Pick up the phone and bring a human touch to the communication process
Every day the medical profession is confronted with a myriad of difficulties. It comes as no surprise that wait times for diagnostic imaging, specialist appointments and surgical procedures continue to be highlighted as an ongoing area of concern within the health-care system. Wait times, despite many good intentions and efforts, are an everyday reality. As physicians, it is our responsibility to work collaboratively with colleagues to find patient-centred solutions to system issues.
A recent report tabled by the Health Quality Council of Alberta (HQCA) entitled Continuity of Patient Care Study (December 19, 2013) highlights a system issue that contributed in the premature death of a young man with testicular cancer. The patient’s family agreed to participate in the study and share details of his medical records “to rightly keep him, and other patients like him, in the centre of the issue of continuity of care.” The report notes: “In these situations patient care is critically dependent on (1) reliable, accurate information being exchanged between providers and between providers and the patient; (2) maintaining continuity among providers in the management of a patient’s condition(s); (3) providers understanding and agreeing on their individual responsibilities for the aspects of a patient’s care; and (4) patients’ awareness of who to contact for assistance with their healthcare needs, especially for emergencies or unexpected complications.” To read the full report visit: https://d10k7k7mywg42z.cloudfront.net/assets/53275975f002ff4d14000011/Dec19_ContinuityofPatientCareStudy.pdf
Occasionally, the College hears from specialists who are concerned about the lack of information they receive about a patient from referring primary care physicians. Likewise, primary care physicians report that they do not receive confirmation from the specialist as to wait times for appointments. The HQCA report contained ten recommendations to ensure that patients are successfully transitioned through consultation, testing and treatment. The relationship between the primary care physician, specialist and institution is an important component. Physicians can ensure effective interactions between primary care physicians and consultants through clear communication. The College provides guidance on the matter in Expectations of the Relationship between the Primary Care / Consulting Physician and Consultant Physician.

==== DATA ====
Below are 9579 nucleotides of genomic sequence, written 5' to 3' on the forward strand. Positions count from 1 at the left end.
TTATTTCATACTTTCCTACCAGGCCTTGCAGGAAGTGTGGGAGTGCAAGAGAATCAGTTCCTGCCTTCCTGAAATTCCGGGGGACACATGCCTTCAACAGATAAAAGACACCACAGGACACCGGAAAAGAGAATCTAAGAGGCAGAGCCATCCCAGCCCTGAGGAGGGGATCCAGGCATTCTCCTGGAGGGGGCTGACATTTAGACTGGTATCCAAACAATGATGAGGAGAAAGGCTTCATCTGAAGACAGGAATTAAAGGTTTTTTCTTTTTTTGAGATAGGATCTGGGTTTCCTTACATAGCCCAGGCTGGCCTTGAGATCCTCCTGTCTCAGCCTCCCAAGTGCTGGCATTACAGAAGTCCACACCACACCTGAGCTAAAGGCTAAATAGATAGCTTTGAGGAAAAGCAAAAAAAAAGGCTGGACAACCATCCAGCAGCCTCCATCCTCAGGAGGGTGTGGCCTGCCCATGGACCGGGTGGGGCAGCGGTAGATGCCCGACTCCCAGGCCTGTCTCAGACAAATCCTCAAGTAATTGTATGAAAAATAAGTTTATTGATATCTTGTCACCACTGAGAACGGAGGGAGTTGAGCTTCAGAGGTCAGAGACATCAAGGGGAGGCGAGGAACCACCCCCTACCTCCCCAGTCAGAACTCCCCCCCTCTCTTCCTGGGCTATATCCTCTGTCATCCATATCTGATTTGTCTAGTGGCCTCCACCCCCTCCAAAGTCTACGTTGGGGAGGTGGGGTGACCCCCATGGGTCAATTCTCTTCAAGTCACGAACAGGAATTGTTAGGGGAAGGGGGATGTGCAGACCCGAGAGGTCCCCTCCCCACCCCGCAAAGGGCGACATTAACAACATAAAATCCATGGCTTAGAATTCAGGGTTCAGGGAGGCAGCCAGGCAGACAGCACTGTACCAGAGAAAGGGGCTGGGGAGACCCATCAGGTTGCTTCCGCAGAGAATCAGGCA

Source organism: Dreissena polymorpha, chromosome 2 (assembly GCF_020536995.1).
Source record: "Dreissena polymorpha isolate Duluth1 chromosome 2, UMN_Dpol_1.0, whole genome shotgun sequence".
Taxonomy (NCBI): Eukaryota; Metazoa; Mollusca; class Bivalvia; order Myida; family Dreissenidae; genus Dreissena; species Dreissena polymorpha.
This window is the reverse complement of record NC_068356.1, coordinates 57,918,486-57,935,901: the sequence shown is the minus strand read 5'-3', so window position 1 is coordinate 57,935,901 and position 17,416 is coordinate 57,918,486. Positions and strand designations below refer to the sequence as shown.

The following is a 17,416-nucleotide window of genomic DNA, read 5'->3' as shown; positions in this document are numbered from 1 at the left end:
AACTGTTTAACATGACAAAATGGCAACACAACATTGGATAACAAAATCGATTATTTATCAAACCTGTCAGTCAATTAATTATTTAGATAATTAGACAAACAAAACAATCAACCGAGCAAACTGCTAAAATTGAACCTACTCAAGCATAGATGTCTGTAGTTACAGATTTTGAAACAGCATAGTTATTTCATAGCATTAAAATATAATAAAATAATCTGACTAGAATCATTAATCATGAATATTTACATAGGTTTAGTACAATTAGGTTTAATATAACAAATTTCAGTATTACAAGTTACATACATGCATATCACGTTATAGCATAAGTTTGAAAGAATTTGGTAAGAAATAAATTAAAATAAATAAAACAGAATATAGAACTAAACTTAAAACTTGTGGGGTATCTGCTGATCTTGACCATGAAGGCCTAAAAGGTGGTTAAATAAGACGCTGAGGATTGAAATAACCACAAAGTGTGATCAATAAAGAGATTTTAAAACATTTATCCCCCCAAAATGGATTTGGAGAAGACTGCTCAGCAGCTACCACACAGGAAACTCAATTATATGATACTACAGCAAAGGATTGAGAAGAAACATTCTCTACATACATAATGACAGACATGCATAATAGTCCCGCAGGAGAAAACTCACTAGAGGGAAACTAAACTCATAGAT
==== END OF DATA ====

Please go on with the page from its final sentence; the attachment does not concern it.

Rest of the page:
The College’s guideline clearly states that a primary care physician is required to provide enough information to the receiving consultant to triage the request. The same applies to requests for diagnostic tests. If the situation is obviously urgent, verbal communication between the consultant and the primary care physician is expected, to expedite the care. Simply put, pick up the phone and bring a human touch to the communication process—this ultimately equates to quality of care. The primary care physician must remain vigilant to any change in the patient’s status, and if the signs are ominous, this information must be conveyed to the consultant or facility where the patient is on a waiting list.
To complete the circle, the consultant must provide a prompt response to the referring physician acknowledging the referral and anticipated appointment date. The consultant and the primary care physician should discuss and mutually agree as to who will take responsibility for scheduling the appointment directly with the patient. Providing this information to the patient is the responsibility of both the primary care physician and consultant, and is an important step in the communication process.
The vast majority of BC physicians are working to achieve patient-centred care. Collaborative, two-way communication has the power to ensure that patients like the young man noted in the HQCA’s report receive coordinated care and a seamless journey through the BC health-care system.
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